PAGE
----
The difference in the amount allocated and the amount paid to the holders of the IDRs is still retained by HCLP, is available for any general corporate purpose, including funding of future distributions to unitholders. The Distributable Cash Flow in excess of the distribution paid is not restricted in any manner or reserved for future distributions to only the holders of the IDRs."
So the IDR payout was only about $695,000.
Every MLP is at the mercy of the general partner -- that's the "limited" part of being "limited partners" instead of shareholders. Sometimes the MLP pays out outrageous IDRs. Sometimes there are lots of "management fees" that get paid out. Sometimes the GP or "sponsor" drops down assets at inflated prices. Sometimes the GP sells out or does other "strategic" transactions that benefit them but shaft the limited partners (like the recent Kinder Morgan deal). So this isn't anything specific to HCLP (or particularly outrageous, as these things go). But clearly the best MLPs are the ones who were forward-thinking enough to buy back their GP relatively early, like Magellan and Enterprise compared to Kinder Morgan. Once the quarterly distribution climbs above $0.71/qtr, half of all the additional cash flow will go straight to the GP as part of the IDR deal.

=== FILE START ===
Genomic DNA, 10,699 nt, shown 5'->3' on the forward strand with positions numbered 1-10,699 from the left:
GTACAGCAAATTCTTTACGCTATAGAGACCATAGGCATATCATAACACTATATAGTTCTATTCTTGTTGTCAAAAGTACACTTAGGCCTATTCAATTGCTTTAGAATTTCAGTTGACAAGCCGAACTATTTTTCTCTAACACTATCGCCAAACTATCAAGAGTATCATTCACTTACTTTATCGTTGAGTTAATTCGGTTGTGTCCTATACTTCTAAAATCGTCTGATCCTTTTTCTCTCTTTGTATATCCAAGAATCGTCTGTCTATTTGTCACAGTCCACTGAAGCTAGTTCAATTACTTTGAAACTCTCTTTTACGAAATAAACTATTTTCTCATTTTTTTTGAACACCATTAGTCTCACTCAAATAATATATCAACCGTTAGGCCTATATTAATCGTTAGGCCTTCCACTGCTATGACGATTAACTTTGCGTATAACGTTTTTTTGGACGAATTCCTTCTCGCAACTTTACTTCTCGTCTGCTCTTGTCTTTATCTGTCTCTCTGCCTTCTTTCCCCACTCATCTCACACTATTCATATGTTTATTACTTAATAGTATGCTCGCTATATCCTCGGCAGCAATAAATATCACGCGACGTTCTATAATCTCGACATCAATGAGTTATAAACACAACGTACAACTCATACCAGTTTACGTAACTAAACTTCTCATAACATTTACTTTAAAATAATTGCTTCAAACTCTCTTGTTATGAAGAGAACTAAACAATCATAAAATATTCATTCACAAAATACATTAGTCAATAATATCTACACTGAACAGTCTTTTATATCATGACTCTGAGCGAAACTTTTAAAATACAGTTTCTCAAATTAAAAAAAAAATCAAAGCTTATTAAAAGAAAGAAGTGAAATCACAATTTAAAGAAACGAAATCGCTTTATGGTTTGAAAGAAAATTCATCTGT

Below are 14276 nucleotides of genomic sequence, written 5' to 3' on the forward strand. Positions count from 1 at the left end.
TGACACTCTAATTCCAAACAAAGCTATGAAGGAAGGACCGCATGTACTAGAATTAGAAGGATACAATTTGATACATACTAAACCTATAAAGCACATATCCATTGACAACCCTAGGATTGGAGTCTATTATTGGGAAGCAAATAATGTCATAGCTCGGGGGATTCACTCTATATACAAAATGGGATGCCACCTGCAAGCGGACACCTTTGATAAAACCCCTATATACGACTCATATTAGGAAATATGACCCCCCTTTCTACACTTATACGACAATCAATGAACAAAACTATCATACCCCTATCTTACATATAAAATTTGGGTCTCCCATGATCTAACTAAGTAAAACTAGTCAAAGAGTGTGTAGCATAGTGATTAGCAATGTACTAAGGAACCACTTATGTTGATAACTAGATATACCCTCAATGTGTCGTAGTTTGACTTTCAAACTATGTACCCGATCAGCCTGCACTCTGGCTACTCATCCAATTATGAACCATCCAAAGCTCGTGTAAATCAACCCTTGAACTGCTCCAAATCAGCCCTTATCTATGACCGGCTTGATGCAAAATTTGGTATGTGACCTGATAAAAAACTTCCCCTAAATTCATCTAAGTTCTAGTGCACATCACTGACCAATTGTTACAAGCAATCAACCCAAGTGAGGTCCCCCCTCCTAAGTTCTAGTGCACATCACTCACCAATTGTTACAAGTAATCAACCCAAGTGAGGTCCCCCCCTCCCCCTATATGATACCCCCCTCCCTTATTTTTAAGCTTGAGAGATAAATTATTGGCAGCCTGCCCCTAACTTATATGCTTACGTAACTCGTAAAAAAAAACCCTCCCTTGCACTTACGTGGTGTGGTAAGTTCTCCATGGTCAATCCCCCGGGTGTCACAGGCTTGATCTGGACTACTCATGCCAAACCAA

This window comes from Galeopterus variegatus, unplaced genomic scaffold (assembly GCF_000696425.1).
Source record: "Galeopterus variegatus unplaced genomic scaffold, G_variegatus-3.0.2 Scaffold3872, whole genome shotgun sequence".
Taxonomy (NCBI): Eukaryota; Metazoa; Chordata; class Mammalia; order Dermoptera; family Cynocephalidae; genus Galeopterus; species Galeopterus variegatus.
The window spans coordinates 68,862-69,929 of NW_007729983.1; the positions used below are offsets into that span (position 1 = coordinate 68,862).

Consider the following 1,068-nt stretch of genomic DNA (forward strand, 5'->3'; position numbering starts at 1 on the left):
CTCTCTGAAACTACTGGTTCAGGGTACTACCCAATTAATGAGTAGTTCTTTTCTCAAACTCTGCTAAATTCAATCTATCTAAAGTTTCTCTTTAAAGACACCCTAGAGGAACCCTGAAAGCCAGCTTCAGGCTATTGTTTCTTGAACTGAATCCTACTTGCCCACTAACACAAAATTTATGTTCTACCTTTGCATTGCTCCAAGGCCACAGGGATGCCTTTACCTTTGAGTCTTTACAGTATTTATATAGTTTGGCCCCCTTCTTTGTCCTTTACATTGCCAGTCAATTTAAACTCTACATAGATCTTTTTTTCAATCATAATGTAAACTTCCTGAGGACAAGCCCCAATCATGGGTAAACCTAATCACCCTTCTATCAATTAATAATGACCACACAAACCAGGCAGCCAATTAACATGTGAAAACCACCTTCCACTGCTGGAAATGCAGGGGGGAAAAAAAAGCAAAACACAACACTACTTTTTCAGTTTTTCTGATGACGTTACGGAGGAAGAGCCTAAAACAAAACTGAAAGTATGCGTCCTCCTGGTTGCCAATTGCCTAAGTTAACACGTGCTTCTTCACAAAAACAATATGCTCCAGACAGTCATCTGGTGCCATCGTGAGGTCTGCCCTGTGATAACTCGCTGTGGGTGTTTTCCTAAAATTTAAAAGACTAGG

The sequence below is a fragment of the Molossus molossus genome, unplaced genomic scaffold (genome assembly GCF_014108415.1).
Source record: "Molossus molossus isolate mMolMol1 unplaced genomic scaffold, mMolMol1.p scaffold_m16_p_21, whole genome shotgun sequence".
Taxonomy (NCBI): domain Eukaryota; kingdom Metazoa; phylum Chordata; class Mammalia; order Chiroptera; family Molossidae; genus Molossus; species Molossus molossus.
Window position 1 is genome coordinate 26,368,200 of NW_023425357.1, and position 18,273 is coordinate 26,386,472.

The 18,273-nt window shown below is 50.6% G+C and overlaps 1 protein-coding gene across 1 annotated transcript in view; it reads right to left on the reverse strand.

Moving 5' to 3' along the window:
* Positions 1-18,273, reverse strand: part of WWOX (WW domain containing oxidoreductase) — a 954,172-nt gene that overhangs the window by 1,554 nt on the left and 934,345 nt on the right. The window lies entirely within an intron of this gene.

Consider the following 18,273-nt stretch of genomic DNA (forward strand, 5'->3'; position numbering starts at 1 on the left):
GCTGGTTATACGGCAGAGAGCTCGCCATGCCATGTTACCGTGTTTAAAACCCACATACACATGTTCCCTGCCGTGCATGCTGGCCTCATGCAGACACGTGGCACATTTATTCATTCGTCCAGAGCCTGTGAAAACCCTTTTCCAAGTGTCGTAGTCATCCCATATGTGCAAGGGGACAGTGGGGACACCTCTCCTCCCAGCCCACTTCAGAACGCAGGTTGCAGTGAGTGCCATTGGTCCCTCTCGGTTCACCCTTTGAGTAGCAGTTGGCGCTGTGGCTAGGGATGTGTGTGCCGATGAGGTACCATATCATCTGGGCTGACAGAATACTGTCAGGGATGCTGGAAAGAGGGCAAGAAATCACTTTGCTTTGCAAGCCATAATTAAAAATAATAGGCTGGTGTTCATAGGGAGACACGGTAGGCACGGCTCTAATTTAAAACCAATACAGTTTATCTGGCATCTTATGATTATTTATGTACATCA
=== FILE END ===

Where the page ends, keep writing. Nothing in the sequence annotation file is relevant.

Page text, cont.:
""The Sponsors" are the people who are making big time money." That's why lots of MLP investors have learned that the best way to invest is to buy shares of the GP instead of the MLP -- look at ETE vs ETP, PAGP instead of PAA, KMI instead of KMP, etc.